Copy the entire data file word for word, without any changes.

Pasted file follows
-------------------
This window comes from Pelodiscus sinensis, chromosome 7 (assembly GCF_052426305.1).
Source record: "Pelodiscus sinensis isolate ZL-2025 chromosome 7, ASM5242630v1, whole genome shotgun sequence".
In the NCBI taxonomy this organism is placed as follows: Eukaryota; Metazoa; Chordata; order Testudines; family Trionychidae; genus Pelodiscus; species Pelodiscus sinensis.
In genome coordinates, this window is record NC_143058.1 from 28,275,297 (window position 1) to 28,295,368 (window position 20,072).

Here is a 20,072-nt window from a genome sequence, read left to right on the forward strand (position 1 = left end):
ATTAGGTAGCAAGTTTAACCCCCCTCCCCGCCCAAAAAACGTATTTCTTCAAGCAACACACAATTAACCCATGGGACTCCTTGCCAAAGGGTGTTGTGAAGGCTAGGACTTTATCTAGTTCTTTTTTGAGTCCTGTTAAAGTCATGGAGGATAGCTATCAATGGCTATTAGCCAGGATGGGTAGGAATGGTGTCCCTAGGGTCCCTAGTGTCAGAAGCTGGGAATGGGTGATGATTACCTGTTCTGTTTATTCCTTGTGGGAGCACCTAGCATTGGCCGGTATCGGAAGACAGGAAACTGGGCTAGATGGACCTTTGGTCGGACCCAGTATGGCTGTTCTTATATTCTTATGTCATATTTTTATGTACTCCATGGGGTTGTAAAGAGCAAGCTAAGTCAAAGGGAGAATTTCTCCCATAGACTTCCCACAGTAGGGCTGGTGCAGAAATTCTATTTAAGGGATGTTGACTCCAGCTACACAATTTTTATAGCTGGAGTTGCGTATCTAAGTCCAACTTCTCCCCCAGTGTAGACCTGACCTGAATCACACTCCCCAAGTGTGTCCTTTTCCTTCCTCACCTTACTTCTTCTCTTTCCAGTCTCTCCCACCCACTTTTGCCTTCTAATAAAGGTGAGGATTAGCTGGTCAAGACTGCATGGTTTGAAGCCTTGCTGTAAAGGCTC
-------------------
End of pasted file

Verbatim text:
This window comes from Pelodiscus sinensis, chromosome 7 (assembly GCF_052426305.1).
Source record: "Pelodiscus sinensis isolate ZL-2025 chromosome 7, ASM5242630v1, whole genome shotgun sequence".
In the NCBI taxonomy this organism is placed as follows: Eukaryota; Metazoa; Chordata; order Testudines; family Trionychidae; genus Pelodiscus; species Pelodiscus sinensis.
In genome coordinates, this window is record NC_143058.1 from 28,275,297 (window position 1) to 28,295,368 (window position 20,072).

Here is a 20,072-nt window from a genome sequence, read left to right on the forward strand (position 1 = left end):
ATTAGGTAGCAAGTTTAACCCCCCTCCCCGCCCAAAAAACGTATTTCTTCAAGCAACACACAATTAACCCATGGGACTCCTTGCCAAAGGGTGTTGTGAAGGCTAGGACTTTATCTAGTTCTTTTTTGAGTCCTGTTAAAGTCATGGAGGATAGCTATCAATGGCTATTAGCCAGGATGGGTAGGAATGGTGTCCCTAGGGTCCCTAGTGTCAGAAGCTGGGAATGGGTGATGATTACCTGTTCTGTTTATTCCTTGTGGGAGCACCTAGCATTGGCCGGTATCGGAAGACAGGAAACTGGGCTAGATGGACCTTTGGTCGGACCCAGTATGGCTGTTCTTATATTCTTATGTCATATTTTTATGTACTCCATGGGGTTGTAAAGAGCAAGCTAAGTCAAAGGGAGAATTTCTCCCATAGACTTCCCACAGTAGGGCTGGTGCAGAAATTCTATTTAAGGGATGTTGACTCCAGCTACACAATTTTTATAGCTGGAGTTGCGTATCTAAGTCCAACTTCTCCCCCAGTGTAGACCTGACCTGAATCACACTCCCCAAGTGTGTCCTTTTCCTTCCTCACCTTACTTCTTCTCTTTCCAGTCTCTCCCACCCACTTTTGCCTTCTAATAAAGGTGAGGATTAGCTGGTCAAGACTGCATGGTTTGAAGCCTTGCTGTAAAGGCTC